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Report No. 54


9.11. We, therefore, recommend that Order 9, rule 6, clause (a) should be revised as follows:-

(1) Where the plaintiff appears and the defendant does not appear when the suit is called on for hearing, then-

(a) if it is proved that the summons was duly served, the court may make an order that the suit be heard1 ex parte; and may, if it thinks fit, give a judgment on the basis that the allegations on fact made in the pleadings are true;

[Rest as in the present rule].

(b) Order 9, rule 7,should be replaced by the following rule:-

"7. Where the Court has adjourned the hearing of the suit after making an order that it be heard ex parte and-

(a) the defendant appears and assigns good cause for his previous non-appearance, the Court may, upon such terms as it directs as to costs or otherwise, set aside the order for the hearing of the suit ex parte and hear the defendant in answer to the suit as if he had appeared on the day fixed for his appearance.

(b) if the defendant appears but does not assign good cause for his previous non-appearance as aforesaid, the Court shall upon such terms as to costs or otherwise as the court directs, permit the defendant to take part in the trial of the suit from the stage at which he appears; but the proceedings already taken shall not be re-opened, and, in particular, where the defendant had failed to file a written statement, before he appears, lie shall not be allowed to do so after his appearance, and the provisions of Order 8, rule 5 and Order 8, rule 10, shall apply in relation to his failure to file it, notwithstanding the permission granted under this clause."

1. Compare Order 9, rule 7.

Order 9, rule 13 and "duly served"

9.12. Under Order 9, rule 13, if the court is satisfied either that the summons has not been served, or that the defendant was prevented by sufficient cause from appearing, etc., the ex parte decree should be set aside. The two branches of the rule are distinctive, and the defendant, whatever his position may be in respect of one branch, is entitled to benefit of the other branch, if he satisfies the court that he has made good his contention in respect of the other branch.

9.13. In the earlier Report1, several points were considered with reference to this rule, and amendments suggested on one point,-the broad object being to ensure that a decree shall not be set aside merely on the ground of irregularity in service, if the defendant had knowledge of the decree. After consideration of the points discussed in the earlier Report, we have reached the same conclusion.

1. 27th Report, note on Order 9, rule 13 and "duly served".

Order 9, rule 13 and Order 41, rule 11

9.14. Order 9, rule 13 empowers a court to set aside an ex parte decree. Whether an application for setting aside an ex parte decree can be entertained by the trial court, after an appeal against the ex parte decree has been dismissed summarily by the appellate court, is a matter on which there is difference of opinion.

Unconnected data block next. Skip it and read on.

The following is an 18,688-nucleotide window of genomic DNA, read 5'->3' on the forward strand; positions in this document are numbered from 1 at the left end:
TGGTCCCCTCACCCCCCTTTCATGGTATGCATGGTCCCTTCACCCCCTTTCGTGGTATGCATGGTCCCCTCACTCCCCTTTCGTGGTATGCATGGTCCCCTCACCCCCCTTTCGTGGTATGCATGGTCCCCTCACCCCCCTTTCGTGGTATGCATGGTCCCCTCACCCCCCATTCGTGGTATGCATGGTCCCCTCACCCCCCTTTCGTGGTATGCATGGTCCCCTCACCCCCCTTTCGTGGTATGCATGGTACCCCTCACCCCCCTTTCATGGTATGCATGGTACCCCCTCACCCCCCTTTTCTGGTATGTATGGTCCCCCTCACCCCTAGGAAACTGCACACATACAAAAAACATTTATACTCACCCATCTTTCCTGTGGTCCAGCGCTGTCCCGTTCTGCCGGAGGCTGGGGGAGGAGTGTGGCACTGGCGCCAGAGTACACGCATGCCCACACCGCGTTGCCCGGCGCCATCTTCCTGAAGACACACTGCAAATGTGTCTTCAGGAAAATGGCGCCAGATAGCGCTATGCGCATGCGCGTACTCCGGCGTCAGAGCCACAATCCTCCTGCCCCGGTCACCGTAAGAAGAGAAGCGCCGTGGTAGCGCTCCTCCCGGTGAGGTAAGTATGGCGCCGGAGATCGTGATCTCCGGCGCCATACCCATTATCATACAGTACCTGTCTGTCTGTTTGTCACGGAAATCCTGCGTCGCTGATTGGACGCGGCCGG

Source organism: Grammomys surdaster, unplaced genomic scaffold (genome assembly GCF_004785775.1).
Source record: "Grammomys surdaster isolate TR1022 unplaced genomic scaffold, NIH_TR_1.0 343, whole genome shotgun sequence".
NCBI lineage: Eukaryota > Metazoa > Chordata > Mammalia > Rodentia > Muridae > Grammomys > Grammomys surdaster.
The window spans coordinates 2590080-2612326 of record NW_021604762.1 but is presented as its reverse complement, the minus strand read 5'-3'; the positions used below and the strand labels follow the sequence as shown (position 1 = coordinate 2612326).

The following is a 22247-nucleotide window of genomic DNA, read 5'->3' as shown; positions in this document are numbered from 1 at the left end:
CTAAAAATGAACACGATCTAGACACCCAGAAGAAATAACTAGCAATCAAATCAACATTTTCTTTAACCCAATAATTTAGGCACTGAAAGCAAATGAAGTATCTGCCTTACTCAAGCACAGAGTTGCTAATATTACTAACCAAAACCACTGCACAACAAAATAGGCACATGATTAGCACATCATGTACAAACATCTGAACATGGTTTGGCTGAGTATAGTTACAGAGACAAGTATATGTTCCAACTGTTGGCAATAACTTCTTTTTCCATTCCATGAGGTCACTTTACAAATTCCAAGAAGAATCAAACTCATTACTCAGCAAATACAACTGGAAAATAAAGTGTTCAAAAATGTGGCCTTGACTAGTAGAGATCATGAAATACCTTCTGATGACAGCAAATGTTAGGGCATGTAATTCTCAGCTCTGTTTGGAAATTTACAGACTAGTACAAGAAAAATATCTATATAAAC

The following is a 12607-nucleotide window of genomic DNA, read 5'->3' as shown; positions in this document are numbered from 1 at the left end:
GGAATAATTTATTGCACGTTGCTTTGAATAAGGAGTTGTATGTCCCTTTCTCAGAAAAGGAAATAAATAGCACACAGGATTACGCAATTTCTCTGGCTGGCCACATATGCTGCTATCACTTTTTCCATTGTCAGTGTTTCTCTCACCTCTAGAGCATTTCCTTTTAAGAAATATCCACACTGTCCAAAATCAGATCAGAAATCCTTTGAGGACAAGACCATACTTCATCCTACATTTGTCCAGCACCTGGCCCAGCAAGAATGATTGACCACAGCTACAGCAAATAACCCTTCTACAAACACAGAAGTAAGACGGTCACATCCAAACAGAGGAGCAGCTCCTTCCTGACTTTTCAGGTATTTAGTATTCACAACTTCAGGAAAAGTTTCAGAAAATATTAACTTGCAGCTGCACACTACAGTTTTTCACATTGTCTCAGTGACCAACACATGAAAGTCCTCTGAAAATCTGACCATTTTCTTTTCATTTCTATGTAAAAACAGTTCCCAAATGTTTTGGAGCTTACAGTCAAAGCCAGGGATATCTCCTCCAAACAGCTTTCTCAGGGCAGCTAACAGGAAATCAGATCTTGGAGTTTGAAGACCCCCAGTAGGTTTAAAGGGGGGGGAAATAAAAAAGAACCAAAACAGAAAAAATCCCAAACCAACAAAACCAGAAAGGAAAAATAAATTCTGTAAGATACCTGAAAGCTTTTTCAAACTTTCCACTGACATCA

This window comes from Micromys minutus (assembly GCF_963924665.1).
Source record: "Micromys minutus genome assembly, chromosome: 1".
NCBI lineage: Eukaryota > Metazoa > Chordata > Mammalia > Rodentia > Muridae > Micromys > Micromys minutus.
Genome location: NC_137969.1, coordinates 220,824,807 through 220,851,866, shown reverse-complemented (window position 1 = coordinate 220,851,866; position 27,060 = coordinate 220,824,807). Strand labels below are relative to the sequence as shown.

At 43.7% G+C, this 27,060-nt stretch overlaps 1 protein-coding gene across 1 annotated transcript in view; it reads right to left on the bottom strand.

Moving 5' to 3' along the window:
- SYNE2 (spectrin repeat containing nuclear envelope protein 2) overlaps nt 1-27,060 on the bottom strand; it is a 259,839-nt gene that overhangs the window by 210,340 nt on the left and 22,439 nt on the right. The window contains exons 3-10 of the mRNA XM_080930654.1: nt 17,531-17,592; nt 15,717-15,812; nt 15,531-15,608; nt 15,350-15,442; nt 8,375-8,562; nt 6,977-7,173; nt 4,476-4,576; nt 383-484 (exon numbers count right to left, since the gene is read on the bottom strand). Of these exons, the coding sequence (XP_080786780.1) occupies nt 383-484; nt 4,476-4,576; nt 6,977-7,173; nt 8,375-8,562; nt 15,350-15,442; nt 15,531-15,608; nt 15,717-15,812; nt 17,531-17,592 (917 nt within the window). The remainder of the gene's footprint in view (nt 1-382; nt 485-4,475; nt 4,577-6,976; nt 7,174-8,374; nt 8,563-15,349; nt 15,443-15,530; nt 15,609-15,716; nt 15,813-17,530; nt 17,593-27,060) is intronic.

9.15. The Bombay High Court1, after stating that the majority of the High Courts2 were of the view that as the decree of the trial court merges with the decree of dismissal of appeal, the trial court can have no jurisdiction to deal with the decree, expressed its agreement with the majority view.

1. Kantilala v. Chiba Bava, AIR 1967 Born 310 (reviews cases).

2. e.g. (a) Dhonai v. Tarakunath, 12 Cal LJ 531.

(b) Kalainuddin v. Ksakakuddin, AIR 1924 Cal 830.

(c) Alliamma v. Ouseph, 1954 Ker L Times 322.

(d) Gauri Shankar v. Jagat Narain, AIR 1934 All 134.

9.16. It was held that an appeal was always treated as a re-hearing of the suit, and it makes no difference whether the appeal had been dismissed under Order 41, rule 11, or disposed of after issuing notice to the respondent.

9.17. The court, after referring to a Supreme Court case cited before it, said1 that that case did not lay down that the decree of the trial court does not merge in the decree of the appellate court even for the purposes of review of the judgment of the trial court.

1. State of Uttar Pradesh v. Muhammad Noor, 1959 SCR 595.

9.18. A contrary view has been taken by some High Courts1. Some of the decisions make a distinction between cases where the applicant was a party to the appeal and other cases.

1. (a) Venkatesubbaram (in re:), AIR 1944 Mad 576 (Kuppuswami Ayyar J.).

(b) Ram Rakhan (in re:), AIR 1945 All 352.

9.19. To settle the conflict of decisions on the subject, an amendment is desirable. The Bombay view is, in our opinion, logical, and should be adopted.


9.20. We recommend, therefore, that the following Explanation should be added to Order 9, rule 13

"Explanation.-Where there has been an appeal against the decree passed in the absence of the defendant, and the appeal has been disposed of, no application under this rule shall be in respect of that decree."

Order 9 and execution proceedings

9.21. The question how far Order 9 applies to execution proceedings is not free from doubt1. The general trend of opinion is that Order 9, rule 9 cannot be extended to execution cases with the help of section 141, and that section 151 can be and should be invoked in execution cases in appropriate cases. We are, however, dealing with the question of appearance at hearings in execution, by specific provisions2.

1. See, for example, Nemi Chand v. limed Mal, AIR 1962 Raj 107.

2. See discussion as to Order 21, rules 104-105 (New).

The Code of Civil Procedure, 1908 Back

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